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Great Storm of 1987 (UK)

It was the storm that devastated many areas of both England and France. It was the storm that put the kybosh on Michael Fish’s illustrious meteorological career. It was the storm which left me devastated. Not because of any damage that it caused (I slept through the whole thing, even though it did a great job of wrecking our back garden), but because it tore a hole in the roof of my school hall, and ensured the disco planned for the following night was cancelled, therefore ruining my chance to shimmy on over in the semi-darkness to Danny from the year above me, and try to impress him with my hair-sprayed, back-combed perm and three-shade eye shadow.

It’s part of British folklore now that the violent weather arrived out of nowhere, with no reports forecasting the widespread destruction that the storm brought with it. Michael Fish cheerfully told the country that there was nothing to worry about as there wouldn’t be a storm and so everybody went to bed happily on Thursday 15 October 1987. Waking up the next morning, many people were slightly taken aback to find their dustbins on the roof, their sheds facing a different direction , and trees lying scattered across their roads, and in some cases, their cars.

Actually there had been forecasts earlier that week that predicted the severity of the winds on either the Thursday or the Friday, but meteorological computer models later dismissed it, saying that the worst would only be apparent in the English Channel and along the south coast of England. By the afternoon of the 15th the only bad weather to be seen in the UK was some light wind, and on his BBC forecast that day Mr Fish uttered the now famous line: ‘Earlier on today apparently a woman rang the BBC and said she’d heard that a there was a hurricane on the way. Well if you’re watching, don’t worry, there isn’t. ’ What do you think his first words were when he woke up the next morning eh? To be fair to him, he did actually go on to say that it would be ‘very windy’ before trotting out the ‘along the south coast’ line again.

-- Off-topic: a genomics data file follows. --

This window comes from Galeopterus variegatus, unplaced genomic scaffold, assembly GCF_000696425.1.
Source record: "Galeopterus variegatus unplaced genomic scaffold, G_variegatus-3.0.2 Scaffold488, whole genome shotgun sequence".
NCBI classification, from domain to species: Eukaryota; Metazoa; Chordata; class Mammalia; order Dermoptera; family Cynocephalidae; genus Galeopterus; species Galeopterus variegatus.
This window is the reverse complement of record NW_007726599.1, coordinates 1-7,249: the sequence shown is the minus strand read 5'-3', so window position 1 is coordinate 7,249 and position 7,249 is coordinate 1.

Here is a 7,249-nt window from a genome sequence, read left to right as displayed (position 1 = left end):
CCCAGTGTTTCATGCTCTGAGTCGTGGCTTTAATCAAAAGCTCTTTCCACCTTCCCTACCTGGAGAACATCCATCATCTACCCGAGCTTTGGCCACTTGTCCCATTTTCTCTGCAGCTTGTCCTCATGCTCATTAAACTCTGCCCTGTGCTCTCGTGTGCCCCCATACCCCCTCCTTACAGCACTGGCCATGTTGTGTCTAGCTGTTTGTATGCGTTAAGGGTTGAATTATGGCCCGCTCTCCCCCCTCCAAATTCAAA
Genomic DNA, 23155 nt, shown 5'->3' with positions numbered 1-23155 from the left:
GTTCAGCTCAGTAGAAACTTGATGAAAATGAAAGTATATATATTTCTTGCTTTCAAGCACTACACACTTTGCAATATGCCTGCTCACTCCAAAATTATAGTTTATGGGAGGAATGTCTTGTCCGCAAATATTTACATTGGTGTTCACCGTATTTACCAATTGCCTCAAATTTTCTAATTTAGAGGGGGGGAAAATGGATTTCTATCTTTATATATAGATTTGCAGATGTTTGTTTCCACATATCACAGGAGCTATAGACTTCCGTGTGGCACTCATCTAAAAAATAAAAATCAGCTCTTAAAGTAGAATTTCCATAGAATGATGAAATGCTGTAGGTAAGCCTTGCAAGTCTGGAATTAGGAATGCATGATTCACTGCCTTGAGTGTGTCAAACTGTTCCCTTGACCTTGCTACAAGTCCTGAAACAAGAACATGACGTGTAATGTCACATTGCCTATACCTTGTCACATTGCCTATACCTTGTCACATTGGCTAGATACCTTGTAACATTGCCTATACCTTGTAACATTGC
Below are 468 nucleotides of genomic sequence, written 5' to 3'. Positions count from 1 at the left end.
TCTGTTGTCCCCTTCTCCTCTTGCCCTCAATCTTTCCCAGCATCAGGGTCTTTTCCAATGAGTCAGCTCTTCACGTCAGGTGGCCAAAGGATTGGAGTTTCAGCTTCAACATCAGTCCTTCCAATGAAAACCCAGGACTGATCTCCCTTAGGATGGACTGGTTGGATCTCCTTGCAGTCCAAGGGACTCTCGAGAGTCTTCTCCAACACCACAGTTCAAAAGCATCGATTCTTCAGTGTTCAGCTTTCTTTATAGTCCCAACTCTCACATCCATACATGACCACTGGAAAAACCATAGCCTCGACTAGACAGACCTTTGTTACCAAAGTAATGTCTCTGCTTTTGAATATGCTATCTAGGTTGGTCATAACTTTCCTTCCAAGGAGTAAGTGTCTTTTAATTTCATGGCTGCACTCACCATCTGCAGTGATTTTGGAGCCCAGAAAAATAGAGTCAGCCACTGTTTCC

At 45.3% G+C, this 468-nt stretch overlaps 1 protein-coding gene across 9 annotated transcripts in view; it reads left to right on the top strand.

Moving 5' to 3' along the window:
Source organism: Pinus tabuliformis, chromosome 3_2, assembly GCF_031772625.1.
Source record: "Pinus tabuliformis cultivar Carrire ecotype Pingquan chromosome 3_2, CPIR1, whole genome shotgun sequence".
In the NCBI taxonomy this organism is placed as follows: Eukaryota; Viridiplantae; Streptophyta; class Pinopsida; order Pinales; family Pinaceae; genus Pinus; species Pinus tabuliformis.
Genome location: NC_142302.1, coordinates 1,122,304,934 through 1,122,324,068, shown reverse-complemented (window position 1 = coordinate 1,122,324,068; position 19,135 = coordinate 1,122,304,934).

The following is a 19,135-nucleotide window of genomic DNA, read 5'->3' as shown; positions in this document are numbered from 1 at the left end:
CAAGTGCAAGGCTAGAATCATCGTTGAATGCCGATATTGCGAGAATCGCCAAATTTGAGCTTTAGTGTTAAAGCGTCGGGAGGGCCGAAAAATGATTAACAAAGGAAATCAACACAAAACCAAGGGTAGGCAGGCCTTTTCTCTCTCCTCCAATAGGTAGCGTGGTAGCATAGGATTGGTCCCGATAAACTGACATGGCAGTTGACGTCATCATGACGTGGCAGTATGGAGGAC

Look, ok - yes, if you’re going to get all pernickety on me, when he said there wouldn’t be a hurricane he was technically right, seeing as how a hurricane is actually a tropical storm and we didn’t have one of those because the UK isn’t the tropics….but he still didn’t manage to tell us we might lose a few tiles here and there did he?

So whilst I was sleeping soundly in my bed, what exactly happened during the night? Apart from the storm cackling as it set about ruining my chances with Danny of course. Grrr.

I’m not a weatherman so I’m not going to go on about technical terms (I could, but I wouldn’t have a clue what I was talking about), but in essence, a depression that started in the Bay of Biscay started heading towards the English Channel; Force 10 gales started picking up there during Thursday evening, but the late night weather forecasts for the country were still blithely sticking their fingers in their ears and predicting mere heavy rain. The storm continued to grow however, and once the Met Office realised that a) it wasn’t going to slow down, and b) it was heading inland they decided to issue severe weather warnings to agencies, emergency authorities and the Ministry of Defence.

The storm raged throughout the night and continual 81 mile per hour gusts of winds were recorded across the south east, but these were mere babies in comparison to those of 120 and 122 mph that hit Norfolk’s Gorleston and West Sussex’s Shoreham-by-Sea respectively. Many of the anemometers that measured wind speed were reliant on the mains electricity, and so data was lost when the south-east suffered the major power cuts that I’ll mention in a minute, and the Royal Sovereign Lighthouse (off the coast of Eastbourne) recorded 110mph, but only because their instruments couldn’t read speeds any higher.

An estimated 15 million trees were blown over that night; Sevenoaks lost six of the trees that gave the town its name whilst Kew Gardens, Hyde Park and Bedgebury National Pinetum amongst others all lost historic trees. The blowing over of many others damaged buildings and cars, knocked out power supplies and blocked roads and railway lines, leaving public transport in London virtually at a standstill. The National Grid, for the first time, had to shut down the South East power supply (hence all the power cuts) when broken cables started short circuiting and causing the main system to overheat, this being the only way to stop the entire country’s supply collapsing. So now, not only did many people suffer the trauma of discovering their massively damaged property, they were now also prevented from brewing a nice cuppa to calm their nerves.